The recent fervor surrounding the Try Guys, a BuzzFeed-born YouTube collective of four guys who try things, is by all accounts pretty banal: One of the Try Guys cheated on his wife with an employee and was subsequently ousted from the group. Out of all the examples of bizarre drama between professional YouTubers, many of which have been christened with nicknames like “Dramageddon” or “Karmageddon,” this one is hardly the juiciest.
But if you are at all interested in the parasocial dynamics between content creators and their fans, or the intricacies of apology video posturing, or the paradox of the “wife guy,” or media studies in general, it is by far the most fascinating. What might have once been of interest to a small portion of mid-2010s YouTuber die-hards is now a national punchline, ripe for pillorying on Saturday Night Live in a sketch that deftly skewered the smarmy dramatics of the three leftover Try Guys’ responses to the whole thing.
What made it even more prescient was the swift and furious backlash from Try Guys fans on Twitter and YouTube, who argued that the sketch downplayed the power dynamic between employer and employee and that it made fun of men who “hold other men accountable.” (I would argue that the sketch acknowledged both of these things and instead poked fun at the inherent ridiculousness of three men reading — and, let’s be clear, acting — from a teleprompter to millions of people about their friend cheating on his wife, but whatever. I’m not going to die on the hill of defending SNL.)
Anyway, the thing that’s worth talking about is not the ex-Try Guy and his workplace affair, because there has already been too much speculation on the details and also because, again, everyone involved is a professional content creator. What’s more interesting is why so many people, some who had followed the Try Guys’ work for years and others who were only introduced this past week, cared.
Infidelity, as my colleague Aja Romano pointed out last week, is having a moment: Beyond the Try Guys, a woman alleged that Maroon 5’s Adam Levine was cheating on his pregnant wife with her; married Boston Celtics coach Ime Udoka was allegedly in a relationship with a junior member of his staff; all while cheating scandals of another form have rocked the worlds of professional chess, poker, and fishing. Stories like these are irresistible in America’s rules-obsessed culture, where every person and every concept must be categorized as “good” or “bad,” morally righteous or unquestionably immoral, especially within internet communities dominated by young people who believe themselves to be moral authorities.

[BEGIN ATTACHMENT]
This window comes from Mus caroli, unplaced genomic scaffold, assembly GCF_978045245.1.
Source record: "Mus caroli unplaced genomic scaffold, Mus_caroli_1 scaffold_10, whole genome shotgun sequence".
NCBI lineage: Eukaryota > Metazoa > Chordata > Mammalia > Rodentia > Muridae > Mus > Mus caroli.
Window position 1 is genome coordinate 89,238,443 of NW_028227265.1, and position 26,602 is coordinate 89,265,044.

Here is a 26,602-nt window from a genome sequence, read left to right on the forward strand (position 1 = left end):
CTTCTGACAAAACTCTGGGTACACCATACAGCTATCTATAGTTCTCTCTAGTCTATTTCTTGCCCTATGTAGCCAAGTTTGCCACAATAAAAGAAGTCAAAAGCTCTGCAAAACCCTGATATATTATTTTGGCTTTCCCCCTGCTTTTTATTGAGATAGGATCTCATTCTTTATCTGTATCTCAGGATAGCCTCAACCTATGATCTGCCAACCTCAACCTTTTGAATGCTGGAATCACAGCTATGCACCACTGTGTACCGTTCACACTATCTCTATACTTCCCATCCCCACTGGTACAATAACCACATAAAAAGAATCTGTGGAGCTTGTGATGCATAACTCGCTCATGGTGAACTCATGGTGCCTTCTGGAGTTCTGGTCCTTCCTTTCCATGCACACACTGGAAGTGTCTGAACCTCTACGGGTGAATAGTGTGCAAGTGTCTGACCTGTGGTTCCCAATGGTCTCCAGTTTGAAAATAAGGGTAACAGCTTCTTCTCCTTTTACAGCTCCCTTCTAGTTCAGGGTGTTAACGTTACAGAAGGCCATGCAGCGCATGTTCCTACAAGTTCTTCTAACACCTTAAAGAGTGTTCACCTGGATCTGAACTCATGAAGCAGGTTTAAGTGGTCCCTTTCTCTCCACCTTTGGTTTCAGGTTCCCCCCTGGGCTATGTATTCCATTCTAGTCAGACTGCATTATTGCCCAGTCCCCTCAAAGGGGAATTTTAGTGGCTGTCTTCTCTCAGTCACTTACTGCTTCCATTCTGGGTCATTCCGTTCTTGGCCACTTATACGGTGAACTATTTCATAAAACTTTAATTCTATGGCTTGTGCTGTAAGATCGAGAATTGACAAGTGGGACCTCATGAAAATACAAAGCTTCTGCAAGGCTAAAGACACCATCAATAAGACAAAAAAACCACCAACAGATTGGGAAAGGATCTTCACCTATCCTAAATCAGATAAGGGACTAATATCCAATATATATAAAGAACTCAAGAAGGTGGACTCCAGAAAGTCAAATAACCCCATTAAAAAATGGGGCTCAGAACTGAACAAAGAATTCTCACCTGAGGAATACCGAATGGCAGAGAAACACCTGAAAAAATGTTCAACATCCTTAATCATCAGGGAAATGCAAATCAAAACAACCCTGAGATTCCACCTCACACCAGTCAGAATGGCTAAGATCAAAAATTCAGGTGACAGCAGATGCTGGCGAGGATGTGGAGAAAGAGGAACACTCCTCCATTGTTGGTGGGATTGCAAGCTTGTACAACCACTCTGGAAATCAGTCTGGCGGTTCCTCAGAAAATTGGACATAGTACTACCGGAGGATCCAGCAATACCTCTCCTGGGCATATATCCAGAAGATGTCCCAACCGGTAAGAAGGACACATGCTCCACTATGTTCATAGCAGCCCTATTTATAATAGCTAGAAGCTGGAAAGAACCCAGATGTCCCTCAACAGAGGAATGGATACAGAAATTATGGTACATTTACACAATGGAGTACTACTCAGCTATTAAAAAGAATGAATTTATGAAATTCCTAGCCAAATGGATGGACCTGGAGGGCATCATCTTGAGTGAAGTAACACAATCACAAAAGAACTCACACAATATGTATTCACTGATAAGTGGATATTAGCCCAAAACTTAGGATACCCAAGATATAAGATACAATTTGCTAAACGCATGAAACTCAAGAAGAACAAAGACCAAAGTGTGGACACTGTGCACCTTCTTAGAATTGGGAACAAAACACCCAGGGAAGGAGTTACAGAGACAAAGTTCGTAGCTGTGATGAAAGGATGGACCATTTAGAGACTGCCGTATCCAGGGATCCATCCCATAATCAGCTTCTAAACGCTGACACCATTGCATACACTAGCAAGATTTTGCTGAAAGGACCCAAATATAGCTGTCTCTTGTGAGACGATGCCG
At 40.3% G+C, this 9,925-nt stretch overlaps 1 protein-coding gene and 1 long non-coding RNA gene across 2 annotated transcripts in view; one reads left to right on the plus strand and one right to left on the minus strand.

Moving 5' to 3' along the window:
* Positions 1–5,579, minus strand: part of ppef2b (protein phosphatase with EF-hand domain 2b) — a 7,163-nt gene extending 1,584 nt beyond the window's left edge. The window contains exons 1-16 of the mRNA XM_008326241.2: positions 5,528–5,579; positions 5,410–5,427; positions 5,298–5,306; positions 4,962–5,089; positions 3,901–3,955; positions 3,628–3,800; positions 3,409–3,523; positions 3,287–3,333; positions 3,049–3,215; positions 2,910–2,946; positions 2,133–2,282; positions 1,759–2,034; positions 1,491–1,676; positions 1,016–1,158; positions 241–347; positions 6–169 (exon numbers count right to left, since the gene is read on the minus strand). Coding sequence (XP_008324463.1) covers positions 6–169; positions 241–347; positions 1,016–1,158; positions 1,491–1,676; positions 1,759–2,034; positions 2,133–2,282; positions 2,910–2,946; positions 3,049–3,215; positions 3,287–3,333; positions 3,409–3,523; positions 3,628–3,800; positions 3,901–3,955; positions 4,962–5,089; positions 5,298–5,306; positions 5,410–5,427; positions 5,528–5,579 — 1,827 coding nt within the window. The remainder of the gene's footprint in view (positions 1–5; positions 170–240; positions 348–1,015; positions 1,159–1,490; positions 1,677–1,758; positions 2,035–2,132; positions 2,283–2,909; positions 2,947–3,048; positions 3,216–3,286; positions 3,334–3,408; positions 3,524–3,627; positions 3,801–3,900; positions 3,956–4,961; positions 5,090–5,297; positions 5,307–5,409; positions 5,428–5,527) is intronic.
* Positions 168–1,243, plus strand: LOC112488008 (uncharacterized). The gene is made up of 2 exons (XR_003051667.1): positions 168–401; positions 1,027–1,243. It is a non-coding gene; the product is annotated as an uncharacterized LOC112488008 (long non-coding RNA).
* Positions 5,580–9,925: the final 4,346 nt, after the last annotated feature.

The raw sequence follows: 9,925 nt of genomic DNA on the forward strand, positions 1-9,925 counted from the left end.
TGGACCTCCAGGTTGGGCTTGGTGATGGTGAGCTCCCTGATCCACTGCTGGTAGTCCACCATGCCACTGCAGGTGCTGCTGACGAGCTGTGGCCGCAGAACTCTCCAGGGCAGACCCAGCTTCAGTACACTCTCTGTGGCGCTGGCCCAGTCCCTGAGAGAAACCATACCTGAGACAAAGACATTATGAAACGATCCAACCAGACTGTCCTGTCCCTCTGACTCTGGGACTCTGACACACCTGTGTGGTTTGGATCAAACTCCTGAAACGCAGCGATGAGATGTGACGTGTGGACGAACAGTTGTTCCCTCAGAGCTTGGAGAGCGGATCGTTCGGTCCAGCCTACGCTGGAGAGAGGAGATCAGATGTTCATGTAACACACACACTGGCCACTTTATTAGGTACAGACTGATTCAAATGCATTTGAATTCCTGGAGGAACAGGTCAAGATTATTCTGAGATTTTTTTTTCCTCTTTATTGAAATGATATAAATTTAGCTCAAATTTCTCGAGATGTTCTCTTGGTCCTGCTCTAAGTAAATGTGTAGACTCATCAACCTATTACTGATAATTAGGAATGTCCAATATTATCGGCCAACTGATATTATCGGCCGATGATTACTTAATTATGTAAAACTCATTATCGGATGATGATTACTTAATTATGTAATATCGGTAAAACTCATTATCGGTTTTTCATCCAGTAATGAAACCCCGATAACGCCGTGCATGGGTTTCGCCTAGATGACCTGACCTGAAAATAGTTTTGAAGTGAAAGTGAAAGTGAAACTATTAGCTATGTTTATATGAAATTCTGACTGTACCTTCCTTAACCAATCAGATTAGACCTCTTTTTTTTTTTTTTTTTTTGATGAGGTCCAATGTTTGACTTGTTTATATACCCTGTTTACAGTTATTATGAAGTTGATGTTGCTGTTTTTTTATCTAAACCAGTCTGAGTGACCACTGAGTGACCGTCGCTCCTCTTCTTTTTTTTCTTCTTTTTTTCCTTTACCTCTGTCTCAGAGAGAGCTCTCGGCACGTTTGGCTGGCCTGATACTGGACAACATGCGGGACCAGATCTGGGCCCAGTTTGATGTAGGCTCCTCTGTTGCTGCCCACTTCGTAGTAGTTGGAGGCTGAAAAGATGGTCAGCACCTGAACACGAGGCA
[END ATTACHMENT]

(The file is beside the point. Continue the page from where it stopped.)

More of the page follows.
Every day, all the time, people are arguing in TikTok comment sections, Twitter threads, and Discord DMs about what is good and what is bad, but every so often, the entire internet feels like it’s discussing the same thing at once: the Try Guys, West Elm Caleb, Couch Guy, etc. What all of these viral phenomena amount to is gossip about other people’s personal lives, often people who weren’t even famous to begin with but who got caught up in some largely invented scandal.
No matter where the discourse lands, there will be people who have decided that what has just occurred is actually a matter of great ethical importance and that their take is the only one that is truly right. Others, naturally, will pipe up with responses on why the take is wrong, actually, and that they as a human being are wrong, and toxic, and evil. Niche drama is a way to reinforce those beliefs and rules, and to assert ourselves as good. Much like our obsession with true crime, niche gossip is often less about the incident itself and more about what we can extrapolate from it in order to make ourselves feel more safe and protected. And it could never, the underlying thinking goes, have happened to us.
What I think the SNL sketch does well is poke fun at the group’s attempts to preserve their wholesome image: how they use therapeutic buzzwords to describe their feelings and congratulate themselves for kicking out a member despite the financial and public relations hit it dealt them. (That the three other Try Guys are alleged to have known about and witnessed their partner’s bad behavior for years adds a rather complicating element to this image.)
Unlike random people who become the internet’s main character for the day, however, the Try Guys do this for a living. So far their videos entitled “what happened” and “ok, let’s talk about it” have received a total of more than 15 million views (and yes, both videos are monetized). They are professional content creators, and nothing makes for better content than a scandal. The Try Guys will be fine. The next person who gets caught up in a viral drama tornado may not be.
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